Your body uses energy to digest food, and that means calories. Chewing, swallowing, digesting, and absorbing your snacks causes your body to burn a small number of calories every time you eat.
In most cases, this isn’t enough to balance out the calories you take in from eating the food, but there are a few healthful foods that actually have negative calories. While medical professionals agree that you should never try to make a diet consisting entirely of negative-calorie foods, since in some ways it’s even worse than eating nothing at all, they make excellent choices for snacks, side dishes, sandwich fillers, and so on.
Probably the most famous negative-calorie food, celery is mostly water and contains a scant six calories per stalk. You might think that a vegetable with such a low calorie count would provide a similarly small number of vitamins and minerals, but in truth, celery is an excellent source of vitamin K, which helps your blood to clot properly, and potassium, which lowers your blood pressure and reduces your risk of heart attack and stroke.
Although celery has the brightest reputation as a negative-calorie food, lettuce may actually be more deserving of the crown. With 95% water content, iceberg lettuce is little more than crunchy water, and each leaf only provides a single calorie. The downside? Because iceberg lettuce has so little to it besides water, it doesn’t provide the vitamins and minerals of some other negative-calorie foods. Other sorts of lettuce, like romaine and radicchio, have more nutritional value but also more calories, although admittedly, “more” isn’t a whole lot in this case. A leaf of romaine lettuce may pack five times the calories of a leaf of iceberg, but it’s still a lower-calorie choice even than celery.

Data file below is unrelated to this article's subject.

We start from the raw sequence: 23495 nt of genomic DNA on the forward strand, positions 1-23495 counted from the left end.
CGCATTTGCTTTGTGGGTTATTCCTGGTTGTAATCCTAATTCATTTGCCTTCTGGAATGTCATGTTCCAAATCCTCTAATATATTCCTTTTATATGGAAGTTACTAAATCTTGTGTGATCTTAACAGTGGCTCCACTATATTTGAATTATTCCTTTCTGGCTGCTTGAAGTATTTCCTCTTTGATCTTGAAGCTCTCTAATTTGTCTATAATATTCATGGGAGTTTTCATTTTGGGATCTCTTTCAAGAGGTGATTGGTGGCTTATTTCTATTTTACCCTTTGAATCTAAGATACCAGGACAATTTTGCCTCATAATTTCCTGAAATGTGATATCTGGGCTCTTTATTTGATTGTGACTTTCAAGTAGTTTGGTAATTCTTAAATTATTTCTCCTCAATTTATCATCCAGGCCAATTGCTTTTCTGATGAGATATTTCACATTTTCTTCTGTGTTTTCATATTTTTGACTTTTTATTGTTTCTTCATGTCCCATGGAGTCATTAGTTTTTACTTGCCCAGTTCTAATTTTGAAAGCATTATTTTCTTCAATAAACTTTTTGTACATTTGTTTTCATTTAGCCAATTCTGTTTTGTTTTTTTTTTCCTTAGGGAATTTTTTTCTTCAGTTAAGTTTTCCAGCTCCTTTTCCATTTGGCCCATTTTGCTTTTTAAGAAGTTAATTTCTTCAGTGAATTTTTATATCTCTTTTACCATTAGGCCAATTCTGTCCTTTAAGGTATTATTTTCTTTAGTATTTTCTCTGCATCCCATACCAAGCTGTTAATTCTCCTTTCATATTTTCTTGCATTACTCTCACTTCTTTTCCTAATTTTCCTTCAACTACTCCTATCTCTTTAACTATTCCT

Spinach may have less water than iceberg lettuce, but it has even fewer calories; a cup of spinach has seven calories, as opposed to eight for iceberg lettuce. What’s more, spinach is a superfood for good reason. Raw spinach is a spectacular source of iron, vitamin C, and vitamin A, and it also provides such critical nutrients as folate, vitamin K, calcium, and vitamin B6. Eating spinach can not only fill you up without giving you calories, but can also give you a healthful dietary boost without making you turn to higher-calorie foods like meat and dairy.
You’ve seen the cliche pictures of pampered spa clients with cucumbers on their eyes. Part of the cucumber’s reputation as an eye pad comes from their incredibly high water content – at 96% water, they’re as much “crunchy water” as iceberg lettuce is. Half a cup of sliced cucumbers will only give you eight calories. What’s more, while cucumbers don’t provide as many traditional nutrients as celery or spinach, they’re chock-full of antioxidants, which scavenge the free radicals that cause cancer, heart disease, Alzheimer’s, vision loss, and countless other chronic age-related conditions.
An entire medium zucchini is just 33 calories . That’s more than celery, but a zucchini also has nearly five times the potassium content of a stalk of celery and has more vitamin C than a tangerine. An added bonus: you can use grated zucchini, or “zoodles,” in place of pasta , getting your noodle fix with negative calories. Zucchini is a great source of fiber as well, which helps to lower your blood sugar and cholesterol levels. In addition, fiber-rich foods fill you up faster than low-fiber ones, so your stomach won’t know that you’re only eating 33 calories.